by Paul Turner

The baptismal font is the womb from which Christians are born. As physical birth happens only once, so does our spiritual birth. Although fonts originated as part of the furnishings for cathedrals, today virtually every Christian church building maintains a font to facilitate the welcome of new members.

Fonts have many traditional shapes. Some are round, recalling a mother's womb. Some are cruciform, showing our sharing in the death of Christ. Others are tomb-shaped for the same reason. Still others form an octagon, reminding us that Christ rose on the "eight day" of the week, a day outside normal time, like the eternity we will share with him through our baptism.

The font may be placed in one of many traditional locations. Some are in a room to themselves. Originally, fonts were in separate buildings. At the Easter Vigil, the assembly would go out to the font to attend the baptisms, then bring the newly baptized into the church for the eucharist. Some of our fonts, in rooms by themselves, keep this tradition, but small rooms make it difficult for the assembly to celebrate with the newly baptized. For this reason, other fonts are placed in or near the sanctuary, for better visibility, or near the door of the church, to symbolize our entry into the Christian community. In churches where the faithful enter each Sunday past the baptistery, they may use it to sign themselves with holy water. We remind ourselves of our baptism in Christ each time we enter our churches. Some parishes have a movable font -- they wheel it in for baptisms and wheel it out afterwards. It helps visibility but lacks the reverence of a stable place.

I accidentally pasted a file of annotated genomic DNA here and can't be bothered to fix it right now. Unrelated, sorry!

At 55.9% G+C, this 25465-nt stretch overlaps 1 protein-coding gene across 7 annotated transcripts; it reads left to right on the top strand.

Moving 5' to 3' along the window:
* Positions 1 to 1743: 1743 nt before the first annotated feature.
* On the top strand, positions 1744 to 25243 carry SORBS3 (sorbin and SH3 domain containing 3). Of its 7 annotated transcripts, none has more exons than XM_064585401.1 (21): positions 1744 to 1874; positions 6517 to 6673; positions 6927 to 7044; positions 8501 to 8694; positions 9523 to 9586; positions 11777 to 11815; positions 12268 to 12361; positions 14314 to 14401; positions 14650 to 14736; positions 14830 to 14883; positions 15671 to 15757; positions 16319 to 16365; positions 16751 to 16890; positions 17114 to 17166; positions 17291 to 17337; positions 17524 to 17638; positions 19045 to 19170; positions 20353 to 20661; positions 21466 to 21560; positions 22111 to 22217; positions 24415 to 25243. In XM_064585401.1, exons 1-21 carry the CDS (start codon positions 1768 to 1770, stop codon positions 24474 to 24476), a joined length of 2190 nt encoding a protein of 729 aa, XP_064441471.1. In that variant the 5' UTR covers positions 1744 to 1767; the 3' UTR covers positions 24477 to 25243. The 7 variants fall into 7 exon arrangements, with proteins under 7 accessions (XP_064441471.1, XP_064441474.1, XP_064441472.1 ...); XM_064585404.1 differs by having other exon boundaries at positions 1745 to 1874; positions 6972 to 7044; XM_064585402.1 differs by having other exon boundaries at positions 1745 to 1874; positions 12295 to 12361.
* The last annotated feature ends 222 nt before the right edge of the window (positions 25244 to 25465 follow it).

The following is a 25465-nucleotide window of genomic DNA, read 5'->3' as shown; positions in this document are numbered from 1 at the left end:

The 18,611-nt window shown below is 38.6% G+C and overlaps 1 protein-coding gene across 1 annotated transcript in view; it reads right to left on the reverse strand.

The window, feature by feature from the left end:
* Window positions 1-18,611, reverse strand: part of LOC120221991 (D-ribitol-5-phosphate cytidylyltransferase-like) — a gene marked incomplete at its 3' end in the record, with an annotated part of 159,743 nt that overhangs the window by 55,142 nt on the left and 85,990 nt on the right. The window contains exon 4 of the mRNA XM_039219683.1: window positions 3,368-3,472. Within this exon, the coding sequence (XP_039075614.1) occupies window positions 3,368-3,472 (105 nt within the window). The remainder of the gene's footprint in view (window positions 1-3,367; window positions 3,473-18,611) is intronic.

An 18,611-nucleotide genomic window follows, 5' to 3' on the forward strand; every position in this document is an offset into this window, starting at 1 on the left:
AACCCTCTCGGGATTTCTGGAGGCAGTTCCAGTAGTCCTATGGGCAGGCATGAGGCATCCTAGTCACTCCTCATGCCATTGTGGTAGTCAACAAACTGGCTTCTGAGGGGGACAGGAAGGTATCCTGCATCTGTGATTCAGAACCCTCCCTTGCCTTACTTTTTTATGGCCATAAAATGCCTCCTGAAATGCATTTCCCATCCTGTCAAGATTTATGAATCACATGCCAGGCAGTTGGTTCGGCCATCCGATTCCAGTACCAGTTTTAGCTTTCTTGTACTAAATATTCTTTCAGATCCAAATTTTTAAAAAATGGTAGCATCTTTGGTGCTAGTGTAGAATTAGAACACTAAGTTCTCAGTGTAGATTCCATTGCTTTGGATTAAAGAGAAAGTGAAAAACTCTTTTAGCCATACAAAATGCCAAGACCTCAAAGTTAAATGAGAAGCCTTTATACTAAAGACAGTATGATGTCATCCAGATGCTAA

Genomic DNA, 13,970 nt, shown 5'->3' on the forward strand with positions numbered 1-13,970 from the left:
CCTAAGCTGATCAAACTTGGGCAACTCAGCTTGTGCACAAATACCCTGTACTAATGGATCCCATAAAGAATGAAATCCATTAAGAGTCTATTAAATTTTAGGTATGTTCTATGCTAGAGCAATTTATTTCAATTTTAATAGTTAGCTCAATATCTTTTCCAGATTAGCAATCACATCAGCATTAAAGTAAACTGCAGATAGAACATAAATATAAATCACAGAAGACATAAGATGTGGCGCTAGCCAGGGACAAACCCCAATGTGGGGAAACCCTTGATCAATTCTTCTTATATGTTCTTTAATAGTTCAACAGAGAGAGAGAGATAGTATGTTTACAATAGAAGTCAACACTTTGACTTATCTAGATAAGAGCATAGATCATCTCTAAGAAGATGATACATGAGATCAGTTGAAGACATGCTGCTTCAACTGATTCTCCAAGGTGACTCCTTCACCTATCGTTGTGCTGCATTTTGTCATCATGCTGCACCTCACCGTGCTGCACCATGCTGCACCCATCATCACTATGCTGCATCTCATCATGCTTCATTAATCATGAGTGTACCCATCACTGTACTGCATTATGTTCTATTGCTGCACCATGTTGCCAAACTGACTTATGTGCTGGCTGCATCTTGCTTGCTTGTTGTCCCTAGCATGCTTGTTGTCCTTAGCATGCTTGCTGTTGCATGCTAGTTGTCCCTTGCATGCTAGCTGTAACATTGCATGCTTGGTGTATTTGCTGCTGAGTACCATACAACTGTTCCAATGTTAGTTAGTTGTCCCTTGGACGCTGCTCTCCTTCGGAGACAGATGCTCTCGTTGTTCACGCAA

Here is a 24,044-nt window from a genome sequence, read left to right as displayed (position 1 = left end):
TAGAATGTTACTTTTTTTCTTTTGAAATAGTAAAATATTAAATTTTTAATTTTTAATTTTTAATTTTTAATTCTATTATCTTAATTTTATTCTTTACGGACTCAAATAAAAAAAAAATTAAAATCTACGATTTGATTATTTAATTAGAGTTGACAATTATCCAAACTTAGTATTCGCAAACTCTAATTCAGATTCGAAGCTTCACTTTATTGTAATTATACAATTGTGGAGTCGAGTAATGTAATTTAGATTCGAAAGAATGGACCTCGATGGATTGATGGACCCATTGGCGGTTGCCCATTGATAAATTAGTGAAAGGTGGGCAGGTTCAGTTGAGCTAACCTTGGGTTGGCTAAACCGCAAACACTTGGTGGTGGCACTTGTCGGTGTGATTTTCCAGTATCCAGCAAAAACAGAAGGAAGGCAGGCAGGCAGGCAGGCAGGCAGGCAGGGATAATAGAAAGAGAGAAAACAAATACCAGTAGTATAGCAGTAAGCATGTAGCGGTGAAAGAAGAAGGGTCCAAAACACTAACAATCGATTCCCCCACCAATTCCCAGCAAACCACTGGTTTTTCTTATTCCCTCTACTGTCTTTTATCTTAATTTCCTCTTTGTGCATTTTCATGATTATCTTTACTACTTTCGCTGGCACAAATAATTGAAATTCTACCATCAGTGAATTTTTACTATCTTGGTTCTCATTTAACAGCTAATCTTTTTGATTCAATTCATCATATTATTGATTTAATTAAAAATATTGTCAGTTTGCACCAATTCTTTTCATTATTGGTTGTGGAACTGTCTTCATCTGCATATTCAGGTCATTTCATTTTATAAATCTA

Many fonts are large enough for full immersion of the candidate. Others are small to accommodate pouring water over the head of an infant. Both forms of baptism are permitted, but a renewed interest in immersion in the universal church is introducing larger fonts in full view of the assembly, suitable for fully symbolizing our death and rising in Christ.

Some fonts resemble fountains, with flowing water even when baptisms are not celebrated. The running water symbolizes life in Christ.

The font is one of the most sacred areas of our churches. It deserves the reverence of the faithful, for it is there where we are reborn, where our family grows, and where we first meet Christ, whose resurrection is our destiny.

(This bulletin insert originally appeared in MODERN LITURGY, copyright (c) 1996, Resource Publications, Inc. It may not be reproduced without permission. Send permission requests to

(Paul Turner, pastor of St. Munchin Parish in Cameron, MO, holds a doctorate in sacramental theology from Sant' Anselmo University.)